Dec. 1st, 1951
Rowayton, Connecticut, USA
Treat Williams' Main TV Roles
Main Movie Roles
Guest TV Roles[none found]
Richard Treat Williams (born December 1, 1951) is a Golden Globe and Emmy award-nominated American actor and children's book author who has appeared on film, stage and television. He first became well known for his starring role in the 1979 film Hair, and later also starred in the films Prince of the City, Once Upon a Time in America, The Late Shift and 127 Hours. From 2002 to 2006, he was the lead of the television series Everwood and was nominated for two Screen Actors Guild Awards.
Born in Rowayton, Connecticut, the son of Marian (née Andrew), an antiques dealer, and Richard Norman Williams, a corporate executive. His maternal great-great-great-grandfather was Senator William Henry Barnum of Connecticut, the third cousin of the showman P. T. Barnum, and a distant relative was Robert Treat Paine, a signer of the Declaration of Independence. Williams graduated from the Kent School in Connecticut and Franklin and Marshall College. During his adolescence, Treat was often affectionately referred to by nicknames such as "Sweet Treat" and "Big Meat Treat". These later resurfaced when Williams was featured in the February 1980 edition of Playgirl.
Williams made his film debut in the 1976 thriller film Deadly Hero. He came to world attention in 1979, when he starred in the Miloš Forman film Hair, which was based on the 1967 Broadway musical. He has gone on to appear in over 75 films and several television series, including, most notably, 1941 (1979), Once Upon A Time In America (1984), Dead Heat (1988), Things to Do in Denver When You're Dead(1995), and Deep Rising (1998).
Williams was nominated for a Golden Globe Award for his part in Hair as George Berger. He got a second Golden Globe nomination for starring in Sidney Lumet's Prince of the City (1981) and a third for his performance as Stanley Kowalski in the television presentation of A Streetcar Named Desire. In 1996, Williams was nominated for a Best Actor Emmy Award by the Academy of Television Arts & Sciences for his work in The Late Shift, an HBO movie, in which he portrayed agent Michael Ovitz.
Williams has also worked as a director, winning two festival awards for directing Texan in Showtime's Chanticleer Films series.
In 1996, he played villain Xander Drax in Paramount's big budget comic book adaptation, The Phantom, in which Williams' character did his best to take over the world and kill Billy Zane's mysterious superhero.
Williams' career includes numerous stage roles. He won a Drama League Award for his work in the Broadway revival of Stephen Sondheim's Follies, and another for starring in the off-Broadway production of Captains Courageous. Other notable Broadway shows include Grease, the Sherman Brothers' Over Here!, Once in a Lifetime, Pirates of Penzance and Love Letters, and off-Broadway, he has appeared in David Mamet's Oleanna and Oh, Hell (at Lincoln Center), Some Men Need Help and Randy Newman's Maybe I'm Doing It Wrong. He premiered the Los Angeles production of Love Letters and appeared in War Letters at the Canon Theatre in Los Angeles.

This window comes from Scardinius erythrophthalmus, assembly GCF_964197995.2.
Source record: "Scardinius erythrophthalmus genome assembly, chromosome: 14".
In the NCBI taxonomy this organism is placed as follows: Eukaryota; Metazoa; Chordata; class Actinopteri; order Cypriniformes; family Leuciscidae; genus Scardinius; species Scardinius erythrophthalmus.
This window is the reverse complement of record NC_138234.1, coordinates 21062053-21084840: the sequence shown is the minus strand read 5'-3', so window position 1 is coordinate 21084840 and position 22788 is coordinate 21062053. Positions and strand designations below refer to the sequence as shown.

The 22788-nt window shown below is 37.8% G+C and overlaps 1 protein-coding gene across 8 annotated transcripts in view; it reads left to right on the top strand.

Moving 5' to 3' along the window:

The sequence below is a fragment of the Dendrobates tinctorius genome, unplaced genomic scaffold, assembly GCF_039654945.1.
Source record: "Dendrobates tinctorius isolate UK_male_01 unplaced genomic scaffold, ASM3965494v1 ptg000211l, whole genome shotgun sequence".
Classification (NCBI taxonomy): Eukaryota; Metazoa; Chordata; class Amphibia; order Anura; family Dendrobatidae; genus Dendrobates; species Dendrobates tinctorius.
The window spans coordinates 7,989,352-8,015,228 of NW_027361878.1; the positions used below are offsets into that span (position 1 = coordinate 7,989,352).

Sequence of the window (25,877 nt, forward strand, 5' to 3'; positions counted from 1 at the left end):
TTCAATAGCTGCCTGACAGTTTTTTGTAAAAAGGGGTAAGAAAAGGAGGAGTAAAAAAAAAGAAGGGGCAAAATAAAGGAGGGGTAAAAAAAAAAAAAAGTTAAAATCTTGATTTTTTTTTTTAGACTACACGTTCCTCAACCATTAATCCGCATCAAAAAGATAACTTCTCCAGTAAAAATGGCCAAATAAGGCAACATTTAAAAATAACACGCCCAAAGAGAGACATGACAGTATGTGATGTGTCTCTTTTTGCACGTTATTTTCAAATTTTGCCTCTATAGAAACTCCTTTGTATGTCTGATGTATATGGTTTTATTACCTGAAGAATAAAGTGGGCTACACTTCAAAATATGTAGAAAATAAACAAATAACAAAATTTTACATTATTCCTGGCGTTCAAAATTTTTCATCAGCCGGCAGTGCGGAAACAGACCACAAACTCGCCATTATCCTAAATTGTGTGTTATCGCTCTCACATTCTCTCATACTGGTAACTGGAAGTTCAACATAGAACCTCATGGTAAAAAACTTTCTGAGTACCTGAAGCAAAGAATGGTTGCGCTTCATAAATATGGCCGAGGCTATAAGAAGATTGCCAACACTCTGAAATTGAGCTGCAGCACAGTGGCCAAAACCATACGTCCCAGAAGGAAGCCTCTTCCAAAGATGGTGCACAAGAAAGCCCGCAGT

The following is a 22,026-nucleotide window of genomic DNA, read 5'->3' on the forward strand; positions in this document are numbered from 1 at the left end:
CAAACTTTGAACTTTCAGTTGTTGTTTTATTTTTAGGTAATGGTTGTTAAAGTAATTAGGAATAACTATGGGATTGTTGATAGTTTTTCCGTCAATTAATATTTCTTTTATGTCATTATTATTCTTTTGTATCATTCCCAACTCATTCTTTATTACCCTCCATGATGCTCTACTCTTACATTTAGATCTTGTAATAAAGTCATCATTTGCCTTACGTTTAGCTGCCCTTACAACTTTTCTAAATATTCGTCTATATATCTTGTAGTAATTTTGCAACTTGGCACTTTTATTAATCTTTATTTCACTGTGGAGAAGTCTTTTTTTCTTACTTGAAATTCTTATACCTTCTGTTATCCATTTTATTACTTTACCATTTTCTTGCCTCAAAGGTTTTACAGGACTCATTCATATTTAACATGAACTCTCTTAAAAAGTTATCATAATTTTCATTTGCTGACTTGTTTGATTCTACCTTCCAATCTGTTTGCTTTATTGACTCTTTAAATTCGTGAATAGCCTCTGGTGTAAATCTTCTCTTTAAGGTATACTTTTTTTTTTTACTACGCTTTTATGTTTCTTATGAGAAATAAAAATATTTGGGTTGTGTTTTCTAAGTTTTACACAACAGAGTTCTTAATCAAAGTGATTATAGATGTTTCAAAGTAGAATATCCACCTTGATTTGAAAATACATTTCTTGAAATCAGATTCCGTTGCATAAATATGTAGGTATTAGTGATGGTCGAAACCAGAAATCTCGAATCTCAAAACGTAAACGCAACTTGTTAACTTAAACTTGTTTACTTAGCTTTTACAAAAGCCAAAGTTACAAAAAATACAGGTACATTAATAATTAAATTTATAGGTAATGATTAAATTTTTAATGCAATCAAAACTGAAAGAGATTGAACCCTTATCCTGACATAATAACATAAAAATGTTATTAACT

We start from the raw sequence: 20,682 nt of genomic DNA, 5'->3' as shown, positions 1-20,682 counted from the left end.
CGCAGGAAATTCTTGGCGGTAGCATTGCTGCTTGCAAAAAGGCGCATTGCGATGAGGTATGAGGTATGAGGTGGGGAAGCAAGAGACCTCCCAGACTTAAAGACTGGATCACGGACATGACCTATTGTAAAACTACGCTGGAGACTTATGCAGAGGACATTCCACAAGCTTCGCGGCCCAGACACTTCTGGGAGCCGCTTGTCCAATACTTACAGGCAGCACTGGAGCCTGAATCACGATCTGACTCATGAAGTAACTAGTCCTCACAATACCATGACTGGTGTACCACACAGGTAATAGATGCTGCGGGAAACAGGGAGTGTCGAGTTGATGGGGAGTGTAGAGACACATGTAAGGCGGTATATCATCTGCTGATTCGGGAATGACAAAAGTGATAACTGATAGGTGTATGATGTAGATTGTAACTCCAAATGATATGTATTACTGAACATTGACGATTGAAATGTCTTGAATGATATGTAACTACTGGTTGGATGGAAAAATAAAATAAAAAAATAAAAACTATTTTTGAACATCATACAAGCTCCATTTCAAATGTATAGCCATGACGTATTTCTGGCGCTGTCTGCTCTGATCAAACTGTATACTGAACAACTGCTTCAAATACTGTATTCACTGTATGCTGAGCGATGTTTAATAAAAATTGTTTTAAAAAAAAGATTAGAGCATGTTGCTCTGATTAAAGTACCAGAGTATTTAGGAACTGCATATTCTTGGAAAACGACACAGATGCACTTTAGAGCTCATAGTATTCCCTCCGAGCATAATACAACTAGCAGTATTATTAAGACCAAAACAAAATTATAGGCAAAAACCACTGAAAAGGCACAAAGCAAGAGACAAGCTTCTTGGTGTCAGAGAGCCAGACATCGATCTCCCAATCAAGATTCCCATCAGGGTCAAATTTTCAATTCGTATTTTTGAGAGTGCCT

Williams may be best known for his leading role as Dr. Andrew Brown in the WB television series Everwood, about a New York City neurosurgeon who moves his family to Colorado. Although the show's ratings were never spectacular, it won critical acclaim and had a devoted following. Williams received two SAG Award nominations (2003 and 2004) for his role on the show.
Williams has recently made several guest appearances on the ABC drama Brothers & Sisters playing David Morton, a friend and potential suitor of the 'Sally Field' character. Williams starred in the short lived series Heartland on TNT as Nathaniel Grant, the head of a Pittsburgh organ transplant center, before it was canceled due to low ratings. He also starred in a Lifetime movie called the Staircase Murders, which aired April 15, 2007.
Williams starred in a Hallmark Hall of Fame movie, titled Beyond the Blackboard, with his former Everwood co-star, 'Emily VanCamp', which aired on CBS on April 24, 2011.
Williams lives with his wife, Pam Van Sant, and two children, Gill and Ellie, in Manchester, Vermont.
- Certified Flight Instructor, rated in single and multi-engine airplanes and helicopters.
- Was a professional pilot for a year in the early 1980s.
- Children: Son Gill Williams (b. 1992) and daughter Elinor Williams (b. 1998).
- Was invited to join the Academy of Motion Picture Arts and Sciences (AMPAS) in June 2004.
- Graduated from Franklin & Marshall College in 1973
- Andy Brown, Williams' character on _"Everwood" (2002)_ (qv), was ranked #43 in TV Guide's list of the "50 Greatest TV Dads of All Time" [20 June 2004 issue].
- Graduated from Kent School, the same high school that 'Ted Danson' (qv), 'Peter Farrelly' (qv) and 'Seth MacFarlane' (qv) attended.
- The nickname "Treat" comes from one of his maternal ancestors, Robert Treat Paine, whose signature appears on the Declaration of Independence.